Vitamin D deficiency is known to be more common in athletes. The traditional method for measuring vitamin D levels gives us a general indicator of body stores. Although, there are variations in its evaluation as values of 25(OH)D do not correlate with the amount of ‘bioavailable’ vitamins to the cells. Vitamin D should be considered as a hormone and influences between 5% and 10% of our total genome. It has been recorded that deficiency has many different harmful effects on not only bones and muscles, but also on other areas, including immunity, respiratory and neurological activities. More attention should be given to the ability of phenomenal vitamin D whose levels help boost athletic performance.
In the past extra attention has been paid to the global problem of hypovitaminosis D. Over one billion people are estimated to be deficient. A journal of sports science and medicine and orthopaedic surgery has stated that the result of hypovitaminosis D on athletes during their training and performance, and with regard to its avoidance of injury and recovery from treatments, including surgery, has been explored further.
Many studies on hypovitaminosis D have been undertaken not only on the young, fit and healthy but also on other populations. They indicate potential associations rather than causation. It has been found that there are many injuries and illnesses which are multifactorial. Hypovitaminosis D can be one of the major contributors. One should study what the term ‘athlete’ means. As we all know different sports vary in their cardiovascular, respiratory, musculoskeletal and neurological requirements in the body. The elite athletes many times display their anatomy, physiology and genetic advantages. Although, everyone is at risk. (1)
Many sports have been explored with high numbers of athletes found to have hypovitaminosis D. Main reasons for deficiency are athletes having dark skin tones, participation in outdoor sports and living in higher latitudes are well-known risk factors. The consequences of hypovitaminosis D in preoperative orthopaedic patients reflects the general population. Possibility factors include trauma, sports-related surgery, excessive sunscreen use and surgery during winter months. It has been seen more commonly in shoulder, foot and ankle surgical patients(2)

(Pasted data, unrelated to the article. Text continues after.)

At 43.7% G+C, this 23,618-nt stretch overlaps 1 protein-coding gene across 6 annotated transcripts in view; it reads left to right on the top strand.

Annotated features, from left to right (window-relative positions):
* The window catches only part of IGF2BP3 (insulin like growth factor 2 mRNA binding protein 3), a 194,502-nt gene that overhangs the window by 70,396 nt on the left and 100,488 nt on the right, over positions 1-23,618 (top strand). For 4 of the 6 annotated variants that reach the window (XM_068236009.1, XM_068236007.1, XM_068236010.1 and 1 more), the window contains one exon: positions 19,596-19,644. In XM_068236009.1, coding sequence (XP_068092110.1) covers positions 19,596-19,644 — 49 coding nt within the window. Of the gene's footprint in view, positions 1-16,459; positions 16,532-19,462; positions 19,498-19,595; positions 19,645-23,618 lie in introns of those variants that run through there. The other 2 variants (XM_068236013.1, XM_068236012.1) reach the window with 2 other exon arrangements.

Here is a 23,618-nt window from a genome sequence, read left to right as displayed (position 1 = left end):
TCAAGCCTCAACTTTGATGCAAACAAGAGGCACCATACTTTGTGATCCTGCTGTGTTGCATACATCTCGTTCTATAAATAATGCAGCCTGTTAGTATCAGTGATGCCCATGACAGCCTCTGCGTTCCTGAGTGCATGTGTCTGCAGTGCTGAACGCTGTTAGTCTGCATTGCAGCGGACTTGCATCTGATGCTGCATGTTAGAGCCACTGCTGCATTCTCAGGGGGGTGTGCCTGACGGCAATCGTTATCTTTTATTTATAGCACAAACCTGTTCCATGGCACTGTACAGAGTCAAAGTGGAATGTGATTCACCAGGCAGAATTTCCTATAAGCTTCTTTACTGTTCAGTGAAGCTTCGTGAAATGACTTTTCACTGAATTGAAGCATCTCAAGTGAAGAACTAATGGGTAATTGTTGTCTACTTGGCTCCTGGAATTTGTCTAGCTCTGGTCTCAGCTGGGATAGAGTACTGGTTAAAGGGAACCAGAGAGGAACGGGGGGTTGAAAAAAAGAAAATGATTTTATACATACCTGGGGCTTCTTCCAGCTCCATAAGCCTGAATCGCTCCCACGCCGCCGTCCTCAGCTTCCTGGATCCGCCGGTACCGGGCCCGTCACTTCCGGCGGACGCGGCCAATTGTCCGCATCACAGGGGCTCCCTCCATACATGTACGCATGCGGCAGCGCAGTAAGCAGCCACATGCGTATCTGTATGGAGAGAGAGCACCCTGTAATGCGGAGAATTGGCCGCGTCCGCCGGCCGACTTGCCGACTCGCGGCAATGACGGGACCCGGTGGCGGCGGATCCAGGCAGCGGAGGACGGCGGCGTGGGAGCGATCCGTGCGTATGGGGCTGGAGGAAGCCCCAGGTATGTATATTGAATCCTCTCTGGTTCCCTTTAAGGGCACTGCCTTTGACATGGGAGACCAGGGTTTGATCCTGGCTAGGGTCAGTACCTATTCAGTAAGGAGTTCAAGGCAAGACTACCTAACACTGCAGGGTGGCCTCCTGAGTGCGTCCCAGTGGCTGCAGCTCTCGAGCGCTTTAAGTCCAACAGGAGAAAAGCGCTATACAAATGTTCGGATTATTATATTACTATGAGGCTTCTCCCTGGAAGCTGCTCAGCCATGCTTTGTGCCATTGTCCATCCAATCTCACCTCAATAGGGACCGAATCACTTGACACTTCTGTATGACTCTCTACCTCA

One of the findings also showed an apparent benefit to VO2 max and 30-second sprint performance, in another study it has been found that a reduction in levels of muscle damage after a punishing 30-minute downhill running test. (3)
To conclude, we can say that having low vitamin D levels has been linked with lower athletic performance, but that doesn’t mean it is the only cause. One of the reasons could be that the people with low levels tend to spend less time being active outdoors during the sunlight (which is the primary natural source of vitamin D). As we all know that Vitamin D is a fat-soluble vitamin and gets stored in form of body fat only, but people with more fat are known to have lower levels of vitamin D circulating in the bloodstream of their body— so it may be their extra weight and not the lack of vitamin D, that hampers their performance. In another part of the study, subjects got vitamin D supplements additionally through a daily pill or sunlight consumption three times a week. Both forms of supplementation were found to have positive results, approximately doubling levels of 25[OH]D from about 40 to 80 nmol/L. (4)
One can also go for the Steadfast vitamin D3 supplement as it is a well-known supplement brand. It is available in soft gelatine capsules made from an animal source. Each capsule contains 2000 IU of cholecalciferol. It also contains Butylated hydroxyanisole, a synthetic form of Vitamin E, that acts as an antioxidant and increases the shelf-life of the product. Along with the above-mentioned component it also contains lecithin and glycerine as an emulsifier and stabilizing agent. The product should be kept in a cool, dry, and dark place to increase its shelf-life. It can be taken by any individual from athletes to common populations as per the direction of the health care professional.
1. Todd J.J., Pourshahidi L.K., McSorley E.M., Madigan S.M., Magee P.J. Vitamin D: Recent advances and implications for athletes. Sport Med. 2015;45:213–229. DOI: 10.1007/s40279-014-0266-7.
2. Zhang R., Naughton D.P. Vitamin D in health and disease: Current perspectives. Nutr. J. 2010;9:65–71. DOI: 10.1186/1475-2891-9-65
3. Holick M.F., Binkley N.C., Bischoff-Ferrari H.A., Gordon C.M., Hanley D.A., Heaney R.P., Murad M.H., Weaver C.M. Guidelines for preventing and treating vitamin D deficiency and insufficiency revisited. J. Clin. Endocrinol. Metab. 2012;97:1153–1158.
4. Owens D.J., Allison R., Close G.L. Vitamin D and the Athlete: Current Perspective and new challenges. Sports Med. 2018;48(Suppl. 1): S3–S16. DOI: 10.1007/s40279-017-0841-9.